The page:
Though I’ve been somewhat avoiding FB these past few weeks, I have successfully tailored the site to mostly car-related stuff and car-related people. I still like checking out Marketplace, even if just for my own amusement. But it has paid off. Back in February, a local lady was selling four 98-02 Lincoln TC Cartier chrome center caps. They were so cheap I couldn’t resist. And recently, when I lost one in traffic, I wasn’t worried about having to go to the dealer and paying $90 for a new one. Yes, they still make them.
Anyway, recently on Marketplace I spied this 1975 Volvo 164E in relatively nearby Macomb, IL. I hadn’t seen one in years, and this one appeared remarkably decent.
The 164E was Volvo’s luxury model. It was based on Volvo’s bread and butter 140 Series, but had a stretched nose, six-cylinder instead of four-cylinder power, a very Britannic-appearing front end, more chrome, and more standard features.
And like Nash in the 50s with its Statesman and flossier Ambassador models, the 164E had a stretched nose to accomodate its longer inline six B30F engine. And like the Nash it did not translate into any extra passenger room, as all the extra inches were contained within the front clip.
In 1974 it received the giant bumpers seen on our featured car, and in its final year, 1975, there were very few changes. I’ve liked them since I was a kid. My parents drove 240s and 740s, and I frequently accompanied my mom when she’d bring the wagon in for service, back in the ’80s.
I remember seeing one or two of these in the service bays at Lundahl Volvo, and was intrigued with their ornate schnoz, leather seats and instrument panel, which were similar yet different to my parents’ ’84 240GL sedan and ’86 240DL wagon.
By ’75, standard equipment included air conditioning, power front windows (yes, you read that right-power front and manual rear windows-those wacky Swedes!), power steering, power brakes, the aforementioned six cylinder engine (with fuel injection, that’s what the ‘E’ in 164E designated), an electric rear window defroster, leather seats and tinted glass.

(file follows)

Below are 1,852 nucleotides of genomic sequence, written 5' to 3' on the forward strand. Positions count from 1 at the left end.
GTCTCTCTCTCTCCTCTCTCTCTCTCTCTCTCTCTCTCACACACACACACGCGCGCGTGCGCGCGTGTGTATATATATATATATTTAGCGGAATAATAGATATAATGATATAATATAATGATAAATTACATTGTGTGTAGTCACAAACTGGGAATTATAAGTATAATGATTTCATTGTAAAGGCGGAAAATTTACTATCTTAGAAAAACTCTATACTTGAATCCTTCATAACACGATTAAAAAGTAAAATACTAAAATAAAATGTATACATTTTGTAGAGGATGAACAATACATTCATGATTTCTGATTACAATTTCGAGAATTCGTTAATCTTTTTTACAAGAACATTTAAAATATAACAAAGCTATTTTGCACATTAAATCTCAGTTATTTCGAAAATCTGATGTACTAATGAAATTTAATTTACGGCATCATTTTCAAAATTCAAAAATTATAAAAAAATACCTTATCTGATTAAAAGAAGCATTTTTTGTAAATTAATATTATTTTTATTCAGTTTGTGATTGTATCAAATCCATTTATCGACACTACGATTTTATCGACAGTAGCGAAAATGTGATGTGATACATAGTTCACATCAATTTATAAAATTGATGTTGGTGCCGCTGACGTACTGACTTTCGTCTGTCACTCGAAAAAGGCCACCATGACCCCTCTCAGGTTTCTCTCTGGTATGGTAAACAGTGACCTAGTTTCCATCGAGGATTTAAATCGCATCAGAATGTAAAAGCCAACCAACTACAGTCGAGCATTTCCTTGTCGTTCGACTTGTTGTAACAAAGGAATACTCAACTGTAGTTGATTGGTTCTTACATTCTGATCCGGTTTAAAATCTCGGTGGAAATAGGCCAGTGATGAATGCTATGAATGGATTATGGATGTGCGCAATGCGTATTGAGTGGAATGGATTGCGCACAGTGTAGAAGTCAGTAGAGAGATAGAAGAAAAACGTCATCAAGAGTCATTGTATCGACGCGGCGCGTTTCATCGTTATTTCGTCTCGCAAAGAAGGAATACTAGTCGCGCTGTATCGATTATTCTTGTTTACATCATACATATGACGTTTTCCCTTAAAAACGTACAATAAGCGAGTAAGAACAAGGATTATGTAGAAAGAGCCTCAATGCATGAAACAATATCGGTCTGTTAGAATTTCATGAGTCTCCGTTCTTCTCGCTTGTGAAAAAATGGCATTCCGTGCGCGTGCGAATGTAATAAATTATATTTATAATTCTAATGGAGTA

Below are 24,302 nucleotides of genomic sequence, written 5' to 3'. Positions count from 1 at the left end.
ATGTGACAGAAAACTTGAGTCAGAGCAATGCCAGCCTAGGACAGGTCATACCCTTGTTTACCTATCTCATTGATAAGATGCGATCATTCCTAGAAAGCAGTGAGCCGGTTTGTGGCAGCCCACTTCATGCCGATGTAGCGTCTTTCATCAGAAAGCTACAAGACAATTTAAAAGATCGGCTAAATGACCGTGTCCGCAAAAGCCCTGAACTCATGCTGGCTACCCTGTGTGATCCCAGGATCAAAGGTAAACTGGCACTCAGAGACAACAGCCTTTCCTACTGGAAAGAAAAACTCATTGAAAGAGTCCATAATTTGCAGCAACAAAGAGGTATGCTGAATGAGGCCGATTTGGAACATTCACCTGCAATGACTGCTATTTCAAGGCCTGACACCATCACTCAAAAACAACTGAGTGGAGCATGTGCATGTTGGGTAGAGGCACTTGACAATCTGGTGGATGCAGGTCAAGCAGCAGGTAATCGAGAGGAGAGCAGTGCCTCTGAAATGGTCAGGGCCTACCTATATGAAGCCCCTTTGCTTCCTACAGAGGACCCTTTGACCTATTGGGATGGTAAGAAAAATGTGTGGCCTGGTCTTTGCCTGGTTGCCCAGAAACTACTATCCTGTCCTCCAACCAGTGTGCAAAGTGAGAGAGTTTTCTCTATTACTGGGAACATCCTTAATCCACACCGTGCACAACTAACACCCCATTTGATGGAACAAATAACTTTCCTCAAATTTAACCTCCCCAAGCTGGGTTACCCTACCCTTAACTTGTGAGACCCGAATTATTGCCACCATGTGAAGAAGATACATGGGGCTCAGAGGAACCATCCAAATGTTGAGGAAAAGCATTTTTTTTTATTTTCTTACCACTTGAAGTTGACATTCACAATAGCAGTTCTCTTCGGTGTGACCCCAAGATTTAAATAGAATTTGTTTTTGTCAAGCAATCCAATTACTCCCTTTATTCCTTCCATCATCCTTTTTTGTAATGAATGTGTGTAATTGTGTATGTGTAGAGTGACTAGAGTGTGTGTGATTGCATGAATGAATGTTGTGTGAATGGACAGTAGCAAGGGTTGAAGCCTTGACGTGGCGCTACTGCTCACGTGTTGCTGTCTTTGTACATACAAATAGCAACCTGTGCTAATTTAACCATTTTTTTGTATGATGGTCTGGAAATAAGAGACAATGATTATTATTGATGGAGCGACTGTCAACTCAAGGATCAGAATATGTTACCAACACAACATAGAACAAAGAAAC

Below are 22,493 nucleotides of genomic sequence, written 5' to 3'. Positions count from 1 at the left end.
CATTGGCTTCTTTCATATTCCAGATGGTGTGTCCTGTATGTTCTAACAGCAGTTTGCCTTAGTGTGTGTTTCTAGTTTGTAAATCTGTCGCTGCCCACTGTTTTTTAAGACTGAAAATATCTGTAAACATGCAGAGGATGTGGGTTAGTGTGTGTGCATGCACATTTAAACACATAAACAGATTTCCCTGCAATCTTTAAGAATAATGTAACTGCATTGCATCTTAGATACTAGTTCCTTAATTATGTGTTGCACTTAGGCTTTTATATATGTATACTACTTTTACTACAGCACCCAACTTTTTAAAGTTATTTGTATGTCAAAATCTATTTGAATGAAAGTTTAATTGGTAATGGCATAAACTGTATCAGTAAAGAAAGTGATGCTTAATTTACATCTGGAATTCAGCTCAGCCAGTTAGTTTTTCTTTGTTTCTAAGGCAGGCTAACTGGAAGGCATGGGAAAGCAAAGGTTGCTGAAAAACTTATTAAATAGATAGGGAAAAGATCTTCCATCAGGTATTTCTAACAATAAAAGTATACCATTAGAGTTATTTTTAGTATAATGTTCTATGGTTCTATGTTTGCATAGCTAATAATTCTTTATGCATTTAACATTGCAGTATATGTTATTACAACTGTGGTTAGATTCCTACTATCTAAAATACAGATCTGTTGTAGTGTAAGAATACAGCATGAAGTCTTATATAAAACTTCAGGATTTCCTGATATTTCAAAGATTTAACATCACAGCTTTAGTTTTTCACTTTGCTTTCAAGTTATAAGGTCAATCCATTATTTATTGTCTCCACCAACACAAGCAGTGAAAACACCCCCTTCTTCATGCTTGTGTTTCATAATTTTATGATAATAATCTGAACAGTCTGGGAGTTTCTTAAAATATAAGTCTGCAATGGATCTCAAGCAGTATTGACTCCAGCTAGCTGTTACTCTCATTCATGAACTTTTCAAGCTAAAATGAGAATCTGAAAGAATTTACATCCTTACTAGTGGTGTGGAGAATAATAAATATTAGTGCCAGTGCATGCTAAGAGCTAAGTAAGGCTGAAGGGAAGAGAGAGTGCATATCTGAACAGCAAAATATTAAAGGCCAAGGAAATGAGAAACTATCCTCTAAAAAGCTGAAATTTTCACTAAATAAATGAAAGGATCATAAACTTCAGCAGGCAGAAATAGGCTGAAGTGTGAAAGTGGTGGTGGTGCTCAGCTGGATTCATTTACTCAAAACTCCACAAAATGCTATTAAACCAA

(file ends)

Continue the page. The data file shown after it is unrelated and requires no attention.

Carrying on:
Anyway, this one is at a used car lot in Macomb, with an ask of $3500. Clearly the owner knows nothing about ’70s Volvos, as most of the inventory is late model Explorers and RAV4s. No description in the ad, which can be seen here, other than 123,000 miles. And it’s listed as a ‘Volvo GLE’, despite the large ‘164 E’ emblem on the back end. Oh well…
Looks very decent, but that cover on the rear seat makes me wonder if perhaps previous owners had large dogs and the cushion is torn to shreds. Why cover it up if it’s five-by? But still, a pretty cool survivor!
Though my favorite color combo on these is the ice-blue metallic with baby blue leather for that full-speed-ahead ’70s vibe!
Interesting how much better remembered the British style, from 10 years before, 164 is when compared to the next years French style 264 which lost the classy nose and subbed in the too small, rough 2.8 V6. Rover did better, replacing their inline six with the light Buick V8, though the modern wedge bodies were still a few years off in 75. Even Wolseley managing to replace the Farina body 6/110 with the FWD transverse OHC inline six, chrome grill, and hydragas suspension version of the Princess wedge before BL took the axe to the upper middle brands the way Wilson was to the upper middle class British citizens.
The Rover SD1 went into production in 1976.
My mom’s neighbors are in their late 80s. The Mr. changes his leased S class every few years while the Mrs. still clings to her beloved 164. I can’t understand how cars like this survived winter road salt.
It is interesting to think how hard it is to imagine however much the first generation Cressida resembles this car, one of them living the life of the 164 you describe.
If you see this note – As a lifelong Volvo enthusiast and collector, I would like you to tell your mother’s neighbor (the Mrs.) that if she ever sells that Volvo 164, I would like first dibs to purchase it and I will be out there immediately with a trailer to pick it up. I love anything and everything about RWD “Bricks,” which is what we Volvophiles call the older models.
I think the first-generation Neons had power windows in the front and manual in the rear in the early 90s. Not sure if they fixed that with the second generation.
My 1984 Audi 4000S quattro had power front windows and cranks in the back.
The 164 was best enjoyed with the Borg-Warner type 35 (I think) auto transmission. The long, whippy gear lever on the earlier models could be tiring to handle in traffic. Of course, the added torque of the B30 engine transformed the car, favorably in my opinion. I drove a number of 164s while working in a Volvo/Fiat/Lancia dealership in the Seventies. They were supremely comfortable, built like ocean liners and very British in their aspect. Thanks for the memory, Tom.
Juan P – so noted